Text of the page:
Nursing Home Blogs

While not exactly hospice care, nursing homes can provide many of the same services. Learn about different nursing home options and possibilities, as well as preparation for long-term care.

  1. My Better Nursing Home: Get an idea of what better nursing home care could look like, and how we might be able to get there.
  2. My Elder Advocate: This blog deals mostly with issues related to nursing homes, and your rights with regard to them.
  3. The Nursing Home Administrator: Get an insider’s view of how a nursing home is run from a nursing home administrator in Indiana.
  4. Jonathon Rosenfeld’s Nursing Homes Abuse Blog: This blog focuses on nursing home abuses, and shows you how you can get better care from your nursing home.
  5. South Carolina Nursing Home Blog: News and information related to nursing homes, especially those in South Carolina.

Caregiver Blogs

Being a caregiver for someone approaching their end of life can be difficult. Learn about others’ experiences and find sources of strength and support.

  1. Caregiver List: Helpful information on where to find information about different facilities, training and other items.
  2. Inside Elder Care: Get a firsthand look at caring for others. This blog is written by someone who is caring for his aging mother.
  3. Lasting Tribute: This isn’t just about the elderly. You can leave stories and messages about anyone who has died. But the blog includes plenty of interesting stories from caregivers and others.
  4. Risa’s Pieces: Learn about what it’s like to be a hospice caregiver from this compassionate professional.
  5. Caring for Aging Parents: Learn about how you can cope with caring for aging parents, and find support as well as answers to your questions.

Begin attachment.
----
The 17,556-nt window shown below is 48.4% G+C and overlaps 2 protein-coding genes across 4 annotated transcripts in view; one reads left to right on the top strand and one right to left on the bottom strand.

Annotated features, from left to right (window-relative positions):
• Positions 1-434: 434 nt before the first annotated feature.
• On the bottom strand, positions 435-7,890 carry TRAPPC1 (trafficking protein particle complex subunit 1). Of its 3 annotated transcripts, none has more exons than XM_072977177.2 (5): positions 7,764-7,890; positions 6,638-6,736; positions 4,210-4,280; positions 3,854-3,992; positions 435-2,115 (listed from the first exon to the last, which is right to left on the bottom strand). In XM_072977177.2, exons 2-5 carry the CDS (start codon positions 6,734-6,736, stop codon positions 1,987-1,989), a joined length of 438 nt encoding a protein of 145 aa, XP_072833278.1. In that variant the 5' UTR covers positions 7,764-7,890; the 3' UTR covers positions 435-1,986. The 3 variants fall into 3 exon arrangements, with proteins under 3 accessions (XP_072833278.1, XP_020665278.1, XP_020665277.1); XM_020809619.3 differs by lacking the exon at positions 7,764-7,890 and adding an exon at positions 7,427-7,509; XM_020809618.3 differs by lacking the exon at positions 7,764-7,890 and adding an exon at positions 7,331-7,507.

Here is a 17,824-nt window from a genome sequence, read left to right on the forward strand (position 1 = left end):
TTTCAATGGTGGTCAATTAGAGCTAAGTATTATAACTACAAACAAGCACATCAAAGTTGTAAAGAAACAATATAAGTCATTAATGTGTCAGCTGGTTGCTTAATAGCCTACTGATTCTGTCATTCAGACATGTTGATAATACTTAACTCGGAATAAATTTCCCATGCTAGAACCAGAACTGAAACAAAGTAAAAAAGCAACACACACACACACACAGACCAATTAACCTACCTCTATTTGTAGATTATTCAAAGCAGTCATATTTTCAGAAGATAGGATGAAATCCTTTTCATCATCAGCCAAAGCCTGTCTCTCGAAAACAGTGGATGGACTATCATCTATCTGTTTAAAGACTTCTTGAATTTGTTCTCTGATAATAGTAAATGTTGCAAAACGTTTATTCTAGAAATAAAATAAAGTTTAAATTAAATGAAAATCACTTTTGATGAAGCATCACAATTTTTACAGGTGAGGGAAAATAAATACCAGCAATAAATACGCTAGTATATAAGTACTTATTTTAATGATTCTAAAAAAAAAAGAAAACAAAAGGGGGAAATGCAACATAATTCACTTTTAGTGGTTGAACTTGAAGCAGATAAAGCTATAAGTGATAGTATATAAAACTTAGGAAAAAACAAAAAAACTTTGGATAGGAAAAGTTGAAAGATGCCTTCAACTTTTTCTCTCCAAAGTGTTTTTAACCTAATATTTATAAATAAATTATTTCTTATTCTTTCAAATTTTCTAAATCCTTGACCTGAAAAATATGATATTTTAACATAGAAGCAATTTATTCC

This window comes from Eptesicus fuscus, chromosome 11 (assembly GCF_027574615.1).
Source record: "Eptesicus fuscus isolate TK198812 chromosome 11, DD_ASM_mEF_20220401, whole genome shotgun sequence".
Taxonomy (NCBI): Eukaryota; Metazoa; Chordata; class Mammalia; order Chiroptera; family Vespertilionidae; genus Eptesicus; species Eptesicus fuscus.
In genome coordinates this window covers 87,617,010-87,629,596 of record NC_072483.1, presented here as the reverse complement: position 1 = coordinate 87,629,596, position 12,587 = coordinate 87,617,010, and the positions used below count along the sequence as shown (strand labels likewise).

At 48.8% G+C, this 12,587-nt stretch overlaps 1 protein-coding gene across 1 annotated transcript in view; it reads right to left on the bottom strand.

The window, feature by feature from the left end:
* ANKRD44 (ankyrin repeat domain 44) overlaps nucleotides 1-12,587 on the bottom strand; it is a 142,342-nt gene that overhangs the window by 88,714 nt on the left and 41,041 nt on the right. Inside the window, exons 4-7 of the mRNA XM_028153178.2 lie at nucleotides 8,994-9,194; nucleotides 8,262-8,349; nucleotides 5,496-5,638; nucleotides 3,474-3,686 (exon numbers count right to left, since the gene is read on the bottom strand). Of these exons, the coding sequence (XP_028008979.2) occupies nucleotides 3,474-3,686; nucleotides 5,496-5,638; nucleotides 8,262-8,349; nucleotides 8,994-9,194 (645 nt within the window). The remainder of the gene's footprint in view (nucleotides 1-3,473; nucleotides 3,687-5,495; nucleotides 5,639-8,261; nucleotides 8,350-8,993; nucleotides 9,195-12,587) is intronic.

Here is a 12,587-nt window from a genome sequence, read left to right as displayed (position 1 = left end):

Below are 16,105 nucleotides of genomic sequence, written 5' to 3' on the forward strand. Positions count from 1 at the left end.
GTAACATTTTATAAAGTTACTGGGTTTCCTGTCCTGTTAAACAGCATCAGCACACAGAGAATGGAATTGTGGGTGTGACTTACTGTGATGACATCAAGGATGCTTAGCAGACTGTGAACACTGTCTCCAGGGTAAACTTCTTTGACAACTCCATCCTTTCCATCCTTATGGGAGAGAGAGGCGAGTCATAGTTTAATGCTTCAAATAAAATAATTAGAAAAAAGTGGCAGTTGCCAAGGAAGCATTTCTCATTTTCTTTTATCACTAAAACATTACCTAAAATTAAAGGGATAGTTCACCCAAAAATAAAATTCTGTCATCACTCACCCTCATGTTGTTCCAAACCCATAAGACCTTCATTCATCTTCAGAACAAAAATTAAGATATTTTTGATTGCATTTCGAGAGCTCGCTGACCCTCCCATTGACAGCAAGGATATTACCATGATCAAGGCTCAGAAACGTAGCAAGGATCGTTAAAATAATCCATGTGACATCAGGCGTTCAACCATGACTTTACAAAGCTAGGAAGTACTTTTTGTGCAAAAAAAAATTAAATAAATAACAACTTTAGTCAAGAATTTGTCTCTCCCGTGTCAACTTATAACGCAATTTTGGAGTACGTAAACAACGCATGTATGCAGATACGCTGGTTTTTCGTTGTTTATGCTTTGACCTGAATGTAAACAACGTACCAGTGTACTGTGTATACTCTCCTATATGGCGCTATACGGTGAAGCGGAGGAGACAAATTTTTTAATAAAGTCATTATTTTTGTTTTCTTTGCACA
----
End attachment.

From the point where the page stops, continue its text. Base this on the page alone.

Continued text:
6. Caregiver Support Blog: Find support in your position as caregiver, and read about others.
  7. The Caregiver’s Blog: Learn about being a caregiver and find support from others in a similar position.
  8. Caregiving: Tips and hints for caregivers, especially those who are caring for people with Alzheimer’s.

Nurse Blogs

Get professional insight from health care professionals who have some experience with end of life.

  1. Dethmama Chronicles: Follow the adventures of this end of life nurse. Includes some funny insights and more.
  2. Midwife for the End-of-Life: Get accounts of what it’s like to be a nurse caring for those who are near death.
  3. code blog: This nurse shares her experience as an ICU nurse, as well as insights on end of life.
  4. River of Life: Notes of a Hospice Nurse: This video offers a look into life as a hospice nurse.
  5. A Hospice Nurse’s Story: This post on from the Center to Champion Nursing in America offers a poignant look at what it’s like to care for others in a hospice setting.
  6. Minnesota HomeCare Association’s Nurse Consultant BLOG: Get an idea of what is going on in the world of home care nursing.